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FEBRUARY 2016    A Monthly Review of Articles of Interest for the Clinical Community


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<This Month's Clinical Focus: ALLERGIES>

 

This Is Why Kids Have More Food Allergies

One in every 13 kids in the United States currently has a food allergy but, fortunately, many will outgrow them.. 

Past research has shown that early exposure to allergenic foods can reduce children’s risk of developing food allergies, but has offered no explanation for why children are able to outgrow these allergies, or why they are more susceptible in the first place.

Dr. Charles Surh, a researcher for the La Jolla Institute for Allergy and Immunology (LJI), has now solved these mysteries in a new study, published in the online version of Science. The study relied upon a rarely used and once-forgotten research tool: antigen-free mice.
free stockvault-white-mouse126860

Antigens are responsible for telling the immune system that a foreign substance, including food, has entered the body. If those substances are not familiar to the body, the immune system deems them hazardous and attempts to fight them off. For mice to be antigen-free, they are raised in a germ-free environment and are only fed amino acids — the building blocks of proteins — which are too small to be recognized by the immune system as antigens. Without having ever been exposed to antigens, these mice have a “blank slate” immune system that mimics those of infants and toddlers, who have not been exposed to most foods.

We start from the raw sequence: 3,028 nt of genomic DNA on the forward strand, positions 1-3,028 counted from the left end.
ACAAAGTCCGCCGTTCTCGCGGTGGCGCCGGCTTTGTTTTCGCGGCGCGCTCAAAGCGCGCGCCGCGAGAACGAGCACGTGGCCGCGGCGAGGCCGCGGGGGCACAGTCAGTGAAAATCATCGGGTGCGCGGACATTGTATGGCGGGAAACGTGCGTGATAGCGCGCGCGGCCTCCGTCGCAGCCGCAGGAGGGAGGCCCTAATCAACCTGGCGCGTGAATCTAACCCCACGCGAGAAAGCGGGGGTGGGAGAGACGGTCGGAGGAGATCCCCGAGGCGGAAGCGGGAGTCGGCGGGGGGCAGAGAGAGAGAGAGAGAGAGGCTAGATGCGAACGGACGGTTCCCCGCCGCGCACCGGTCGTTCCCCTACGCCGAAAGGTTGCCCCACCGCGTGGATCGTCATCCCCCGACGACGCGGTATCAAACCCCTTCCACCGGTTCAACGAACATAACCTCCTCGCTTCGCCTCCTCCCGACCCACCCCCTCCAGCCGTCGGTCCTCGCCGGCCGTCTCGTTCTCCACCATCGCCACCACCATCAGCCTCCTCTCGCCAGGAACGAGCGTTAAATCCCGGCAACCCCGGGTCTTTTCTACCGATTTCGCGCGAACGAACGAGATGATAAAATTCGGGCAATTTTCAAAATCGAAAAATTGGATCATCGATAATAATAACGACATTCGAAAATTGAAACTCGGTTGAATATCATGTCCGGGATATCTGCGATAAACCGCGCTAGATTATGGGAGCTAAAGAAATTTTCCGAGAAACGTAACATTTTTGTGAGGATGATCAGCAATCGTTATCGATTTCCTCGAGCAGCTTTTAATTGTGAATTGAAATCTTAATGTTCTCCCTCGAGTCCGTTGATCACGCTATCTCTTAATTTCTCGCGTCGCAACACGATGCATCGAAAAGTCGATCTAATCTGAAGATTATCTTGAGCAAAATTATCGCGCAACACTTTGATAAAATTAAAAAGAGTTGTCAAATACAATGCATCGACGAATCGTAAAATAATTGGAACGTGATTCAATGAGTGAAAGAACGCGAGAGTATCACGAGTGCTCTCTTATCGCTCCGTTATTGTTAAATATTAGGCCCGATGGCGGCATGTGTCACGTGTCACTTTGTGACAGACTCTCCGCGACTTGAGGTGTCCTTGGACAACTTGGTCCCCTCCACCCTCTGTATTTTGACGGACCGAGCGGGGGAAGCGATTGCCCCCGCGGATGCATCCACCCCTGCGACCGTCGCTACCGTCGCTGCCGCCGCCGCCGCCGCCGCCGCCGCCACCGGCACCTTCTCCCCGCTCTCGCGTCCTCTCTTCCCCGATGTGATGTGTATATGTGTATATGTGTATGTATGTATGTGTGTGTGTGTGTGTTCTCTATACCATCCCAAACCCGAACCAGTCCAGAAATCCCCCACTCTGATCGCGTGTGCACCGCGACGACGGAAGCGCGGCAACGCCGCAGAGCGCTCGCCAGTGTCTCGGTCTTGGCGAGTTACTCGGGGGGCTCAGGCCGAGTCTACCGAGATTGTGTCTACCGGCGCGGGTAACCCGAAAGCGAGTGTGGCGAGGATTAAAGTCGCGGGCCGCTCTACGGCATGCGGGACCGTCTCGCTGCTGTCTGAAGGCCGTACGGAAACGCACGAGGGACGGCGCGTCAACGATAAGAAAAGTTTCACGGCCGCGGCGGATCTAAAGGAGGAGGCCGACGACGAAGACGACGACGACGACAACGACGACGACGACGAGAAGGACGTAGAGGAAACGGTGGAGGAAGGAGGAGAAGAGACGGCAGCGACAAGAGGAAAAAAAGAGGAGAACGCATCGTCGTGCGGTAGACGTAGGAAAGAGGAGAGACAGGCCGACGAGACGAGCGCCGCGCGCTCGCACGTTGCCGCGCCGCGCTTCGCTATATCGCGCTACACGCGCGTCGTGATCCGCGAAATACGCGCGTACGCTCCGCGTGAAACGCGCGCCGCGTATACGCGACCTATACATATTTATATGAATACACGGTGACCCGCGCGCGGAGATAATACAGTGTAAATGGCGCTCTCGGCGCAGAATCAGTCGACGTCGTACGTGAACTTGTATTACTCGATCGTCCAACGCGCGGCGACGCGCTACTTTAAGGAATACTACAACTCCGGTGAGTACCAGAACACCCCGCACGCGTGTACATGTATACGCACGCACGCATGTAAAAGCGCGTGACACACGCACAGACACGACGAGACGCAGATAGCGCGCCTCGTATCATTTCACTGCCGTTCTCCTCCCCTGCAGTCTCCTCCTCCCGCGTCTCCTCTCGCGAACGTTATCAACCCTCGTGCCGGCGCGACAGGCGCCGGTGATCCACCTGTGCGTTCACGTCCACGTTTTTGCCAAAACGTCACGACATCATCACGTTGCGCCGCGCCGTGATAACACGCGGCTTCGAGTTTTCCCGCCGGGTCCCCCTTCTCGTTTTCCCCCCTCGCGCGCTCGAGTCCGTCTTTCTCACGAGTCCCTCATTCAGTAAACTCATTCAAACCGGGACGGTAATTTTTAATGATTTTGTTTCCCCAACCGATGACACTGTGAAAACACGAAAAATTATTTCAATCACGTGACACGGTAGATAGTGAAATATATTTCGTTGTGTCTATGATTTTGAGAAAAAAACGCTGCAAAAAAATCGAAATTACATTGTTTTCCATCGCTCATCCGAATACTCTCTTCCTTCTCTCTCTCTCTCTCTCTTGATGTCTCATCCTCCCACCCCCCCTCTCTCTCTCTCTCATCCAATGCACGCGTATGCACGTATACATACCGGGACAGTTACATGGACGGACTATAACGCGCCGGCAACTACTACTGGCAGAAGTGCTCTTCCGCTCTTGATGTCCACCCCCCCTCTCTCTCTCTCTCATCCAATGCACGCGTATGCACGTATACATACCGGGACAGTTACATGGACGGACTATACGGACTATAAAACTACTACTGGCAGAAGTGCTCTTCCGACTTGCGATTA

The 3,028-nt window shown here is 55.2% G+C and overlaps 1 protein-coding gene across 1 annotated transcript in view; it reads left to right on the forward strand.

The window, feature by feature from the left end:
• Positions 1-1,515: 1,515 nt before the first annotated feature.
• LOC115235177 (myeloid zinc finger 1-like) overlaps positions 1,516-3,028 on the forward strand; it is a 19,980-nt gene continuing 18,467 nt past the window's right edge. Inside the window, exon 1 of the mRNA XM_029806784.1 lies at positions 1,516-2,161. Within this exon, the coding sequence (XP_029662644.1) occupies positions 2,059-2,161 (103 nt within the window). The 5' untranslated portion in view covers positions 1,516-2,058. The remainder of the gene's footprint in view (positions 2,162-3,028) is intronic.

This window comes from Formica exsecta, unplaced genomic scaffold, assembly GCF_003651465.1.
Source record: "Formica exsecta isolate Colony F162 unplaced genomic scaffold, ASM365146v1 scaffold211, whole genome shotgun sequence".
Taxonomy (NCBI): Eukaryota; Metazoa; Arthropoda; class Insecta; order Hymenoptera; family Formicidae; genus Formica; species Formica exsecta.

Surh’s decision to use antigen-free mice was based on the hypothesis that, over time, the immune system learns to tolerate food that was initially mistaken as hazardous – a hypothesis supported by the past research that suggested exposure to allergenic foods can prevent allergies.

Other prior research has established our bodies distinguish good antigens (safe foreign substances) from bad antigens (harmful pathogens) by using T-regulatory cells (Tregs). When novel foods were fed to regular mice, Tregs developed in the gut and blocked the body’s default immune response against those foods.

This research was monumental, but still left scientists uncertain of whether this process occurred in young mammals. By using antigen-free mice, however, Surh was able to confirm this suspicion. Compared to the antigen-free mice that had no Tregs in their small intestines, regular mice had a large amount, suggesting food proteins stimulate Treg development.